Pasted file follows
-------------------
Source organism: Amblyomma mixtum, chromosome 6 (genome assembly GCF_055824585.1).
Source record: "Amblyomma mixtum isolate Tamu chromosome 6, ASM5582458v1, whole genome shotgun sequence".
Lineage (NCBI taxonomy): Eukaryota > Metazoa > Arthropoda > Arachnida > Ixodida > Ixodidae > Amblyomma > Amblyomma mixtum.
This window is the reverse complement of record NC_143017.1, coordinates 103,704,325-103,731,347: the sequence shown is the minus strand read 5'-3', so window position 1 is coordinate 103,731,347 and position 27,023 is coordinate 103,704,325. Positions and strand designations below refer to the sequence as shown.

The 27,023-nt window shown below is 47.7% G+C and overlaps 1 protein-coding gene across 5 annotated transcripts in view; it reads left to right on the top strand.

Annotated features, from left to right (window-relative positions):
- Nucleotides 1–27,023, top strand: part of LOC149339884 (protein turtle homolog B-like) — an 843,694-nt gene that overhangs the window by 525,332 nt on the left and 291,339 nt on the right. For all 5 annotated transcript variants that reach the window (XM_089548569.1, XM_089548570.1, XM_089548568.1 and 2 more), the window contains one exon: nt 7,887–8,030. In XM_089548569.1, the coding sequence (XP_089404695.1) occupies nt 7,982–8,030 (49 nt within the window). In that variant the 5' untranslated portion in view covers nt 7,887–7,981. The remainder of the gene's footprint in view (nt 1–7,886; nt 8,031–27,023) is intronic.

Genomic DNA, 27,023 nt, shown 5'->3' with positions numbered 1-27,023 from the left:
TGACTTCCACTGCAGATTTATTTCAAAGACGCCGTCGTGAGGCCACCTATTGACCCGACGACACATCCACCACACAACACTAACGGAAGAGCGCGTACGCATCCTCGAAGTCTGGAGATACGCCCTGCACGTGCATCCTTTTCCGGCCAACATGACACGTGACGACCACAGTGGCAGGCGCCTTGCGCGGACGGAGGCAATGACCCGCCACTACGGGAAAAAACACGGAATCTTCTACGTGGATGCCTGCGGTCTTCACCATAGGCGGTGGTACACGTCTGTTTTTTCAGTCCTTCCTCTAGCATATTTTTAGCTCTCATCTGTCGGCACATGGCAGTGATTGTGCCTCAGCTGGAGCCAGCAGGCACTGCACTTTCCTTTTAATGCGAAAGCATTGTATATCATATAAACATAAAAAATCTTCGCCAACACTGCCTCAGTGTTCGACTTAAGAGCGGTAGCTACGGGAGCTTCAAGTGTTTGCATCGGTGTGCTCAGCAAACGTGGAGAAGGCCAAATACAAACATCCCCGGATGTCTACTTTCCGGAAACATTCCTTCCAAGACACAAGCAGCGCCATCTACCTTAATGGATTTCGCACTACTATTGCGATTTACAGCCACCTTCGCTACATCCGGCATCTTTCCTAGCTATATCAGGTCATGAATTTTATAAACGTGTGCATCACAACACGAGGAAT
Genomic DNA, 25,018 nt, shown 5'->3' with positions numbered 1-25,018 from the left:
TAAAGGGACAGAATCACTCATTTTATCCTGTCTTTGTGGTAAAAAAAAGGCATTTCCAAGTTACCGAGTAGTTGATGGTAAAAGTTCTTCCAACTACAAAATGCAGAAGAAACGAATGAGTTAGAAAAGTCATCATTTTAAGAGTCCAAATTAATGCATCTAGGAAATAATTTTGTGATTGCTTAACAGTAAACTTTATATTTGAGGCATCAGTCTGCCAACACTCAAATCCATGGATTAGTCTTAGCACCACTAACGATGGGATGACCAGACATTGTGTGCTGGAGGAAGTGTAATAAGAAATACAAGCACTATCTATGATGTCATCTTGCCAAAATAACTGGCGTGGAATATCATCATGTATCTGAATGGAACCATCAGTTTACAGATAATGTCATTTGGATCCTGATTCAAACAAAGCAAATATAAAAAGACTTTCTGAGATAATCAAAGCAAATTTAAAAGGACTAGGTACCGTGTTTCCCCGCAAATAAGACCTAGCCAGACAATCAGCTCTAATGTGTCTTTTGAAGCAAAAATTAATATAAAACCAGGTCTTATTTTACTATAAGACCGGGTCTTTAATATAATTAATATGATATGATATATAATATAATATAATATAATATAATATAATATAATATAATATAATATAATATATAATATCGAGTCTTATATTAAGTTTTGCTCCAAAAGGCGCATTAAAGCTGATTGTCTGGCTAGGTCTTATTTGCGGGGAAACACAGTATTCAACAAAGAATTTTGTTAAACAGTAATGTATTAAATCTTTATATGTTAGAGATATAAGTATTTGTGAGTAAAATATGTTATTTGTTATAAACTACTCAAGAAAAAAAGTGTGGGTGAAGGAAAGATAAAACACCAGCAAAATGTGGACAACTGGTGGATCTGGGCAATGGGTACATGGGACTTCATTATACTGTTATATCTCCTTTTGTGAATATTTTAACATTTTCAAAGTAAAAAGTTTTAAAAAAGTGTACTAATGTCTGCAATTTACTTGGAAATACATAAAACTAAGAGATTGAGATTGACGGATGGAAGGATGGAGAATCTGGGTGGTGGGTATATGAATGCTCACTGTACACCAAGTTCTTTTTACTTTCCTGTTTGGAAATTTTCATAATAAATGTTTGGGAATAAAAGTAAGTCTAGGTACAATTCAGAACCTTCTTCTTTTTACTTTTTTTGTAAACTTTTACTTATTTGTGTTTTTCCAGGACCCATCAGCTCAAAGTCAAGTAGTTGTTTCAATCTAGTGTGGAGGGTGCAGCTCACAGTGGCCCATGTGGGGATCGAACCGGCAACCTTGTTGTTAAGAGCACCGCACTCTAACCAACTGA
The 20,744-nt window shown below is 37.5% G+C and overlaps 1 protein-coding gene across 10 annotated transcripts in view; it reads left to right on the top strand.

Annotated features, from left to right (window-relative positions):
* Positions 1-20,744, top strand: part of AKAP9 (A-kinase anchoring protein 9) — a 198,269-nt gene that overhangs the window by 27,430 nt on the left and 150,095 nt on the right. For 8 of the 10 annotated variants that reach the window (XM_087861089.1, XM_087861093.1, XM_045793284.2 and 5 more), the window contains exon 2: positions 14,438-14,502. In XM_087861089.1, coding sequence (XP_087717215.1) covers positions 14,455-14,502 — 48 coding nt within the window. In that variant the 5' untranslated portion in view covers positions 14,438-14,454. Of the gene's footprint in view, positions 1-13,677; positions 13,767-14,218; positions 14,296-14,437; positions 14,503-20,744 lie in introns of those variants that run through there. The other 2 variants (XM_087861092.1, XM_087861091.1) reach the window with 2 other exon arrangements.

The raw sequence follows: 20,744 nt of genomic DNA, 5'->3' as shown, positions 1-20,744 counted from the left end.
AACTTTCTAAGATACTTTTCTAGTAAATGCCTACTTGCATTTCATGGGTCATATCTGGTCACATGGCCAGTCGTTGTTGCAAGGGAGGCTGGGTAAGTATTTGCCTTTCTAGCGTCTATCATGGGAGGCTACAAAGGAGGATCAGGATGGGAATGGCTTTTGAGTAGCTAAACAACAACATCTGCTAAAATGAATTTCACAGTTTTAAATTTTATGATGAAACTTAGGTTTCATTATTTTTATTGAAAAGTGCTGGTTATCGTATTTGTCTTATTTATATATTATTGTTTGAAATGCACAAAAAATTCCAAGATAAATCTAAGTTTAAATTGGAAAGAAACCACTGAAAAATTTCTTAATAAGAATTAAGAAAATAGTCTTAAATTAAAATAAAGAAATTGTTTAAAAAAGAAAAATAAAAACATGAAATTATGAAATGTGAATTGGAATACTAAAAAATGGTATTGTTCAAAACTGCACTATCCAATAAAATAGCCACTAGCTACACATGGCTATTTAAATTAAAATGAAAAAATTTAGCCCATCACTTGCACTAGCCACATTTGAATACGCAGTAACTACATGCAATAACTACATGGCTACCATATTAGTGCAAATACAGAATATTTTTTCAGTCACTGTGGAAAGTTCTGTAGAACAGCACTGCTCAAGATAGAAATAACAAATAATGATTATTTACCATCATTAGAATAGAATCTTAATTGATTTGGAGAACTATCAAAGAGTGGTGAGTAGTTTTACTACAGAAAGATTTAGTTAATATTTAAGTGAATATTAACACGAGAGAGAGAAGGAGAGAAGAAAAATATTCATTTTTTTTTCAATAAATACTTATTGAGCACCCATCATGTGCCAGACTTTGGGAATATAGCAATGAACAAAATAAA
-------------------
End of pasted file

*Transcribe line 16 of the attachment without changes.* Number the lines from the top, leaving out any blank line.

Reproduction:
AACTTTCTAAGATACTTTTCTAGTAAATGCCTACTTGCATTTCATGGGTCATATCTGGTCACATGGCCAGTCGTTGTTGCAAGGGAGGCTGGGTAAGTATTTGCCTTTCTAGCGTCTATCATGGGAGGCTACAAAGGAGGATCAGGATGGGAATGGCTTTTGAGTAGCTAAACAACAACATCTGCTAAAATGAATTTCACAGTTTTAAATTTTATGATGAAACTTAGGTTTCATTATTTTTATTGAAAAGTGCTGGTTATCGTATTTGTCTTATTTATATATTATTGTTTGAAATGCACAAAAAATTCCAAGATAAATCTAAGTTTAAATTGGAAAGAAACCACTGAAAAATTTCTTAATAAGAATTAAGAAAATAGTCTTAAATTAAAATAAAGAAATTGTTTAAAAAAGAAAAATAAAAACATGAAATTATGAAATGTGAATTGGAATACTAAAAAATGGTATTGTTCAAAACTGCACTATCCAATAAAATAGCCACTAGCTACACATGGCTATTTAAATTAAAATGAAAAAATTTAGCCCATCACTTGCACTAGCCACATTTGAATACGCAGTAACTACATGCAATAACTACATGGCTACCATATTAGTGCAAATACAGAATATTTTTTCAGTCACTGTGGAAAGTTCTGTAGAACAGCACTGCTCAAGATAGAAATAACAAATAATGATTATTTACCATCATTAGAATAGAATCTTAATTGATTTGGAGAACTATCAAAGAGTGGTGAGTAGTTTTACTACAGAAAGATTTAGTTAATATTTAAGTGAATATTAACACGAGAGAGAGAAGGAGAGAAGAAAAATATTCATTTTTTTTTCAATAAATACTTATTGAGCACCCATCATGTGCCAGACTTTGGGAATATAGCAATGAACAAAATAAA